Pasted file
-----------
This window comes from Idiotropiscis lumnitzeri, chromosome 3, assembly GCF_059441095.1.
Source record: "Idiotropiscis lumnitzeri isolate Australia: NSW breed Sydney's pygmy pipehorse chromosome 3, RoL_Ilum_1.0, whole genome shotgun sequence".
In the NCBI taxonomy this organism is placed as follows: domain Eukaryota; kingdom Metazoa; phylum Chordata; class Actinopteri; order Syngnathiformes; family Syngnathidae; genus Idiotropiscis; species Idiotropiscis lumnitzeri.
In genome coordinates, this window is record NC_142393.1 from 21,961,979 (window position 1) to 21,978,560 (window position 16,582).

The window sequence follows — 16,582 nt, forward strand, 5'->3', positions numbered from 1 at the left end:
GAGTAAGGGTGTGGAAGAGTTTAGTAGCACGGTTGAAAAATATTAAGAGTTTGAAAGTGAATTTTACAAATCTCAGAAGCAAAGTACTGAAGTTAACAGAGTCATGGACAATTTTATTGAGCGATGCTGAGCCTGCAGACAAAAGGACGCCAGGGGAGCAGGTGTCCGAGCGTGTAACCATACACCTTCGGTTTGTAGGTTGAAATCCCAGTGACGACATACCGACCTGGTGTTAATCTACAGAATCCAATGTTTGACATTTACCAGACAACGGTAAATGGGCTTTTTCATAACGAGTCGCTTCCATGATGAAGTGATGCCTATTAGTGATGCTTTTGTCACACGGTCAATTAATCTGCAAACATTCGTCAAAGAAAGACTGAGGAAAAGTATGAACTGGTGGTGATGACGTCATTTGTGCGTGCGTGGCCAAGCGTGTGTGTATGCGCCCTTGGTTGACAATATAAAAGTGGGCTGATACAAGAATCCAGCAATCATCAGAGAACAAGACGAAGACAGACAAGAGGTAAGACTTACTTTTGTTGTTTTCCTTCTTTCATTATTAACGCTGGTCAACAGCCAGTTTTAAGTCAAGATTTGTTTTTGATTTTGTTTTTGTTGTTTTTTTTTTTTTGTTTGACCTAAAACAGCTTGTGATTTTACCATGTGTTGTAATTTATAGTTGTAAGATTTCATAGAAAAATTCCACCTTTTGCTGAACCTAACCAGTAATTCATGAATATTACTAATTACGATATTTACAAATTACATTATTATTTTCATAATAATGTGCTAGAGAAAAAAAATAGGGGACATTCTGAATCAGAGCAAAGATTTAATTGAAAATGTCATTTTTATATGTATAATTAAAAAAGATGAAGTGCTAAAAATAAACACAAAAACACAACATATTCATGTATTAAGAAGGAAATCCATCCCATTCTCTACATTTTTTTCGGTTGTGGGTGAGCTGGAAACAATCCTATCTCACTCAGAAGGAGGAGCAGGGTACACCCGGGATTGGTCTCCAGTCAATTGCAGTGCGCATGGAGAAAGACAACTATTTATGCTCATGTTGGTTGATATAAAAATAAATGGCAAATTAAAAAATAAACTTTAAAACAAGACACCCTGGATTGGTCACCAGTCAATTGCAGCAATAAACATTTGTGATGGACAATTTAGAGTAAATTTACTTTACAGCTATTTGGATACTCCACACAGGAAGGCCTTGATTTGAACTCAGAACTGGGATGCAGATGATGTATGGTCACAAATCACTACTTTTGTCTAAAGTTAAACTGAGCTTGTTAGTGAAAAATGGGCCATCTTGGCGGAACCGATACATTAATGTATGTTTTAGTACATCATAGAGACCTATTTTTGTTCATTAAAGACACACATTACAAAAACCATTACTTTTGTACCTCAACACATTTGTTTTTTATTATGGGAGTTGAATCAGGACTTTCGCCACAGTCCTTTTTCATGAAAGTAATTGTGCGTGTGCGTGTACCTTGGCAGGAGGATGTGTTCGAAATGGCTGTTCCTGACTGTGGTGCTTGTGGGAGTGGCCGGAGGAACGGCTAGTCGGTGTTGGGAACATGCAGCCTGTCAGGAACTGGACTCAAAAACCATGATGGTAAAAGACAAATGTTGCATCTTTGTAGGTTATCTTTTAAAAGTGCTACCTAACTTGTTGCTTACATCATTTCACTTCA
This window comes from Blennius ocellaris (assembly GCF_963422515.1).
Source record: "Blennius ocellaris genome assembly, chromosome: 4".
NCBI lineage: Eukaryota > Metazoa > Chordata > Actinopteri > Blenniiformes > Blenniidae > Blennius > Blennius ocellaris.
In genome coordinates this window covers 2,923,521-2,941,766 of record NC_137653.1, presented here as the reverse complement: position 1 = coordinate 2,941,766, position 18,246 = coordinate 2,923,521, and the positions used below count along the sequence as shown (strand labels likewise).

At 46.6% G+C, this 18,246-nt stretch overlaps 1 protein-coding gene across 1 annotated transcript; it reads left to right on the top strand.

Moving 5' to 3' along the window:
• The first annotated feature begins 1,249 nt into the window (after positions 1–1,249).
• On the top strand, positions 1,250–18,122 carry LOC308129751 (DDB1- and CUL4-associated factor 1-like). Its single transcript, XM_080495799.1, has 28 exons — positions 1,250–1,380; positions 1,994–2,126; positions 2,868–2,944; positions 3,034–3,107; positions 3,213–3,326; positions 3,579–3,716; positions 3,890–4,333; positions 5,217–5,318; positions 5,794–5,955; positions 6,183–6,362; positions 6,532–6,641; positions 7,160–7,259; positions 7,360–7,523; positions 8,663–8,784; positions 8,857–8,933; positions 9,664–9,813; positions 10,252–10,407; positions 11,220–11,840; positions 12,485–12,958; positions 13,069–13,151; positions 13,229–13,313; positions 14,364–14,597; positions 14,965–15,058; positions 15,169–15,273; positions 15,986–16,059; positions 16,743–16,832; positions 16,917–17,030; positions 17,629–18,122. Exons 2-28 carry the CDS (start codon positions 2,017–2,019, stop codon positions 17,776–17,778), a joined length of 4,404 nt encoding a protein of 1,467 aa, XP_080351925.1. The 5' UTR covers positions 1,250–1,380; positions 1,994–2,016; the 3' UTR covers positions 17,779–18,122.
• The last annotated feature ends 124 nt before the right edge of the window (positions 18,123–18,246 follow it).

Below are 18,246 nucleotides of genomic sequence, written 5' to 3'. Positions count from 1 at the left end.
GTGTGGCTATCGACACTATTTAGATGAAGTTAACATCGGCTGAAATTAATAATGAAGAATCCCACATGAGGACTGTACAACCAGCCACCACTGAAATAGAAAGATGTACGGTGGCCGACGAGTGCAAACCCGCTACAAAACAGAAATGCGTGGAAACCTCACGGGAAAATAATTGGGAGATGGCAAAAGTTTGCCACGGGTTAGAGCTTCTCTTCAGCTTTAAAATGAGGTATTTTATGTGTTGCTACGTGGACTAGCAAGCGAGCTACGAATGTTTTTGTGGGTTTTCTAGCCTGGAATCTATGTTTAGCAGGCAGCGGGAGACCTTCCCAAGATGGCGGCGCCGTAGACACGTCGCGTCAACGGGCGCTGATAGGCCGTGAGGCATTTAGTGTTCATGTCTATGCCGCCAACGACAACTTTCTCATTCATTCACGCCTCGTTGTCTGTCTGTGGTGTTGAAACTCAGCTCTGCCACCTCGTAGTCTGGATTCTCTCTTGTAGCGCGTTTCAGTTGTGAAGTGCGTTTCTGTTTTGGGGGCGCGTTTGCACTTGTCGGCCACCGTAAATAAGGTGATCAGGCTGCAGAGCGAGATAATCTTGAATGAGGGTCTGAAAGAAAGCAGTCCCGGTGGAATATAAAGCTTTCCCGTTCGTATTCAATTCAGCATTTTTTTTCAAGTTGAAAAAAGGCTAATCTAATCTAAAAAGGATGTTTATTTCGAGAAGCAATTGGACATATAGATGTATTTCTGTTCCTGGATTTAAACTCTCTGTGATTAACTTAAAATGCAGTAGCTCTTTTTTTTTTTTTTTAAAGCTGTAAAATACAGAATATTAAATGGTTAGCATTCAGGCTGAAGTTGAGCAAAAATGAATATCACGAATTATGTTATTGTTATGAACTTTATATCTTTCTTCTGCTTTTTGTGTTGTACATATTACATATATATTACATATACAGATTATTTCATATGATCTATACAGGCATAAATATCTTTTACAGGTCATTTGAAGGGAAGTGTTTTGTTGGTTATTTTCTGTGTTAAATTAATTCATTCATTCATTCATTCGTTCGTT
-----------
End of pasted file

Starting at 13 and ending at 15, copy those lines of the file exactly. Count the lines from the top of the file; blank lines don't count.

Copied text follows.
• The first annotated feature begins 1,249 nt into the window (after positions 1–1,249).
• On the top strand, positions 1,250–18,122 carry LOC308129751 (DDB1- and CUL4-associated factor 1-like). Its single transcript, XM_080495799.1, has 28 exons — positions 1,250–1,380; positions 1,994–2,126; positions 2,868–2,944; positions 3,034–3,107; positions 3,213–3,326; positions 3,579–3,716; positions 3,890–4,333; positions 5,217–5,318; positions 5,794–5,955; positions 6,183–6,362; positions 6,532–6,641; positions 7,160–7,259; positions 7,360–7,523; positions 8,663–8,784; positions 8,857–8,933; positions 9,664–9,813; positions 10,252–10,407; positions 11,220–11,840; positions 12,485–12,958; positions 13,069–13,151; positions 13,229–13,313; positions 14,364–14,597; positions 14,965–15,058; positions 15,169–15,273; positions 15,986–16,059; positions 16,743–16,832; positions 16,917–17,030; positions 17,629–18,122. Exons 2-28 carry the CDS (start codon positions 2,017–2,019, stop codon positions 17,776–17,778), a joined length of 4,404 nt encoding a protein of 1,467 aa, XP_080351925.1. The 5' UTR covers positions 1,250–1,380; positions 1,994–2,016; the 3' UTR covers positions 17,779–18,122.
• The last annotated feature ends 124 nt before the right edge of the window (positions 18,123–18,246 follow it).